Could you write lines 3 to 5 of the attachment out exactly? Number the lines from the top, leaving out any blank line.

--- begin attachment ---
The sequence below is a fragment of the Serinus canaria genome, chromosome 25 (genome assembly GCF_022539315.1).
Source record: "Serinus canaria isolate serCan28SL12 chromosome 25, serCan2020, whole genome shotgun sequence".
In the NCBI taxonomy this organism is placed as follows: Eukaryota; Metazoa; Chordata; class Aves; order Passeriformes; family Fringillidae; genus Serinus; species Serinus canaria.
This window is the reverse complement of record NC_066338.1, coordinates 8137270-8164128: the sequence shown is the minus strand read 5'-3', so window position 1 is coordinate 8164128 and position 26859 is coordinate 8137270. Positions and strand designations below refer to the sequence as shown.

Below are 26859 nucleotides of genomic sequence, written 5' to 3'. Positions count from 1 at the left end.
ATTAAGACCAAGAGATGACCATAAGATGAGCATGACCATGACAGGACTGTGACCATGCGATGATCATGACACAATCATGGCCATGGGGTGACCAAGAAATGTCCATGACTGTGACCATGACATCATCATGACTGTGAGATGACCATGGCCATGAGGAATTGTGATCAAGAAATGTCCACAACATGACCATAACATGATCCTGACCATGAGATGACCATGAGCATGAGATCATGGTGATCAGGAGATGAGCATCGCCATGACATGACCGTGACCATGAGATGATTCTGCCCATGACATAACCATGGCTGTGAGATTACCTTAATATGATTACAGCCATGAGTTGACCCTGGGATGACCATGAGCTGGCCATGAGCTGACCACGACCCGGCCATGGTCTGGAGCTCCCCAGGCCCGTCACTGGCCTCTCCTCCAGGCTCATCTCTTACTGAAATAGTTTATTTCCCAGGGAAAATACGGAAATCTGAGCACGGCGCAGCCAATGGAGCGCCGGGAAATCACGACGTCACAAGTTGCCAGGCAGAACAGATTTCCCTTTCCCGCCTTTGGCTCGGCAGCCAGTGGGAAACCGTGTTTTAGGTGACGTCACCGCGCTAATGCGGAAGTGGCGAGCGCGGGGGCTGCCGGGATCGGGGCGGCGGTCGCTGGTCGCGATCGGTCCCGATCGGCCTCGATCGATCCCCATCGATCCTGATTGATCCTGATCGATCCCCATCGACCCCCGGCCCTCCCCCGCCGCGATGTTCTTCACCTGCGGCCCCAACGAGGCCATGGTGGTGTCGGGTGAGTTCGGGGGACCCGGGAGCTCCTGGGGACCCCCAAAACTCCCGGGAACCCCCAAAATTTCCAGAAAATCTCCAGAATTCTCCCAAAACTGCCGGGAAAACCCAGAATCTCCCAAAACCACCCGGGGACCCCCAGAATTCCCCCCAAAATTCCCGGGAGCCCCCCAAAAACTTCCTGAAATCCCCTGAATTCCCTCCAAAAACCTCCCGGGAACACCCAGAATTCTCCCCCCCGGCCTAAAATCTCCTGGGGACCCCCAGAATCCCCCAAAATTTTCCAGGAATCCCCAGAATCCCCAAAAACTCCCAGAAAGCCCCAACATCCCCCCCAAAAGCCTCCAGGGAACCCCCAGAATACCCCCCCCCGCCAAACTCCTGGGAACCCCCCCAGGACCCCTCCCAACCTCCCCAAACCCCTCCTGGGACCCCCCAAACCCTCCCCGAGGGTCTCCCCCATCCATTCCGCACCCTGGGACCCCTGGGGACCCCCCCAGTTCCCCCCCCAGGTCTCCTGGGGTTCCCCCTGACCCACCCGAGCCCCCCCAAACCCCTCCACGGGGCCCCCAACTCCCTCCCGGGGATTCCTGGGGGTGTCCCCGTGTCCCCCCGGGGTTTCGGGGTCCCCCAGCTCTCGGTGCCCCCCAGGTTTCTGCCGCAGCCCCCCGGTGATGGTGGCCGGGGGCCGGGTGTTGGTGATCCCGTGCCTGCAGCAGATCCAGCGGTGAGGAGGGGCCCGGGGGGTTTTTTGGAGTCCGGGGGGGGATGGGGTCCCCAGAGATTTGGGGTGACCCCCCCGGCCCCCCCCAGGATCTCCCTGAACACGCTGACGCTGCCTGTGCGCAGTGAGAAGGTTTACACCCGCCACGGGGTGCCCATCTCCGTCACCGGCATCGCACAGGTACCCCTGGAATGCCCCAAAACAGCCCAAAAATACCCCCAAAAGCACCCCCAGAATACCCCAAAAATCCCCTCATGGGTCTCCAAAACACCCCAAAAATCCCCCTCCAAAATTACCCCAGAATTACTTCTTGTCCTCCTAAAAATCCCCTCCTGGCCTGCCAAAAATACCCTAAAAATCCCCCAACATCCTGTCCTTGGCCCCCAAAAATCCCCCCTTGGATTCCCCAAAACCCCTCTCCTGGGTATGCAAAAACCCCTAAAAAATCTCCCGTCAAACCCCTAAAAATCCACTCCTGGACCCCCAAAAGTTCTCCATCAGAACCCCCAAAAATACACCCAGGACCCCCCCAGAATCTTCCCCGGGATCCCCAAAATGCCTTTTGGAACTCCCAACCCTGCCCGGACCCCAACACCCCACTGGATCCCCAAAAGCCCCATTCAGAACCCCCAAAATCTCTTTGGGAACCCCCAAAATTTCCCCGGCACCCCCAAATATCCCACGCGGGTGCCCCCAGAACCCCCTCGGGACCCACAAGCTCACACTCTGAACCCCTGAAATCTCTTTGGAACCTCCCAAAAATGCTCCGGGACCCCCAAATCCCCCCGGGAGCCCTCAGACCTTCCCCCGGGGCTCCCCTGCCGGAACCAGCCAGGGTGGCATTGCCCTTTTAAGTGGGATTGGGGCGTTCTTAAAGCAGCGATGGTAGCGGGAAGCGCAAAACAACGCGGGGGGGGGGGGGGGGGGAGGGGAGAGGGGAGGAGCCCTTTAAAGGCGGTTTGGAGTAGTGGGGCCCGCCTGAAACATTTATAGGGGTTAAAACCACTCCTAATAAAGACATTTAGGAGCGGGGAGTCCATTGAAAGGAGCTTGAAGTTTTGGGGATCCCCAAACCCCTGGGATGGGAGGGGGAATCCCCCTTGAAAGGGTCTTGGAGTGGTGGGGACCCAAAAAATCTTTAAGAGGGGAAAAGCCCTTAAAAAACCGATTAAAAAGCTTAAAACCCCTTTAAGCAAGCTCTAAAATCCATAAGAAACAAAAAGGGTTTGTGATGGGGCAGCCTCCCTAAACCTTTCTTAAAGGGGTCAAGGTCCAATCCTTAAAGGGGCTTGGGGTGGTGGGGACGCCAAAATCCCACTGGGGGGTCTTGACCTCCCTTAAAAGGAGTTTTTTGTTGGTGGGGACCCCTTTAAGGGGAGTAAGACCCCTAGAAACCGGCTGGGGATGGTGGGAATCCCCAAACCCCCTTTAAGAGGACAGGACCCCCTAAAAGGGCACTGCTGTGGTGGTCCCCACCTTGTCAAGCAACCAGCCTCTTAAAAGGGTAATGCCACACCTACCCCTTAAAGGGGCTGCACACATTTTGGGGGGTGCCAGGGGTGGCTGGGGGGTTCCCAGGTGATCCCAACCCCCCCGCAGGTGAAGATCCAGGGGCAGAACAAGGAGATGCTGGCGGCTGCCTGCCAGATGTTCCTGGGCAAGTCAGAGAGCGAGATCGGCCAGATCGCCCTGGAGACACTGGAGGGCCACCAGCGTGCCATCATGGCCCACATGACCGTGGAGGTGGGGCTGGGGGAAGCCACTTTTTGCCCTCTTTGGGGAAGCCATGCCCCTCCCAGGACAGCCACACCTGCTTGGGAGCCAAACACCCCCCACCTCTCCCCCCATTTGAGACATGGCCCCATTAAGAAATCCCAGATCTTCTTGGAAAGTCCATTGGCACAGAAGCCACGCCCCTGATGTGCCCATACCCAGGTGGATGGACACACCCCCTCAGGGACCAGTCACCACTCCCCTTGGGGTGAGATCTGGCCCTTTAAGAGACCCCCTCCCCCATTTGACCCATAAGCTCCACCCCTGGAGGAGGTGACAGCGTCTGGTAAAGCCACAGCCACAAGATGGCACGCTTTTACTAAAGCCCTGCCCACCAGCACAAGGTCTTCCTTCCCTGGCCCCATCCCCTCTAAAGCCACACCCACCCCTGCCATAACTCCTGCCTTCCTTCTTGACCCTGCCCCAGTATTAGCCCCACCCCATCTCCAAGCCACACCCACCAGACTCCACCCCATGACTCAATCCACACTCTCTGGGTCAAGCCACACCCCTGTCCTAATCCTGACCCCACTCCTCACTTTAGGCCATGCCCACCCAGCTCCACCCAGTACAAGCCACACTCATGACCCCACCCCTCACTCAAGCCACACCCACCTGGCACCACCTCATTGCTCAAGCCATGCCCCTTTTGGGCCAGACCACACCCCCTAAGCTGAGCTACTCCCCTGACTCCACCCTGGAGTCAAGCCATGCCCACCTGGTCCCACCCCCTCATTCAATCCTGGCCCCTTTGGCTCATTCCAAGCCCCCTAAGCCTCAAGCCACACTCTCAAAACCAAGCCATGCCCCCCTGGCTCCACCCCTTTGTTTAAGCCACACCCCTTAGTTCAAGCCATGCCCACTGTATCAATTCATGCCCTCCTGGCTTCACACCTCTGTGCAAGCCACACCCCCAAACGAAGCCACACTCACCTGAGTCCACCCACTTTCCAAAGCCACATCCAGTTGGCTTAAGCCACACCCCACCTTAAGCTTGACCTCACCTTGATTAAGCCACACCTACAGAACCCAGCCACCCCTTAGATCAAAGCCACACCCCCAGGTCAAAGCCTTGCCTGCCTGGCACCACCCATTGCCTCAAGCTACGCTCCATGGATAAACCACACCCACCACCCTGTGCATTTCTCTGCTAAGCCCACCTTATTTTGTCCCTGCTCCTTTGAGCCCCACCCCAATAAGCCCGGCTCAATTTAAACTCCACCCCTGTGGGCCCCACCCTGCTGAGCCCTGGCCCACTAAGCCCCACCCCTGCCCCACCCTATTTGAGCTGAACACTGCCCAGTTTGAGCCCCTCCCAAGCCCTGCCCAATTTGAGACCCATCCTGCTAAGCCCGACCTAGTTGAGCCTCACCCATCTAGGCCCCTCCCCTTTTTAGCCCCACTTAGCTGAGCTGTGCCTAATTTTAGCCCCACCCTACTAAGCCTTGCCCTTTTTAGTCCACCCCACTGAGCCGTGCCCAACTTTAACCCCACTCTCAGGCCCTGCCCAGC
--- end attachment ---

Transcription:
In the NCBI taxonomy this organism is placed as follows: Eukaryota; Metazoa; Chordata; class Aves; order Passeriformes; family Fringillidae; genus Serinus; species Serinus canaria.
This window is the reverse complement of record NC_066338.1, coordinates 8137270-8164128: the sequence shown is the minus strand read 5'-3', so window position 1 is coordinate 8164128 and position 26859 is coordinate 8137270. Positions and strand designations below refer to the sequence as shown.

Below are 26859 nucleotides of genomic sequence, written 5' to 3'. Positions count from 1 at the left end.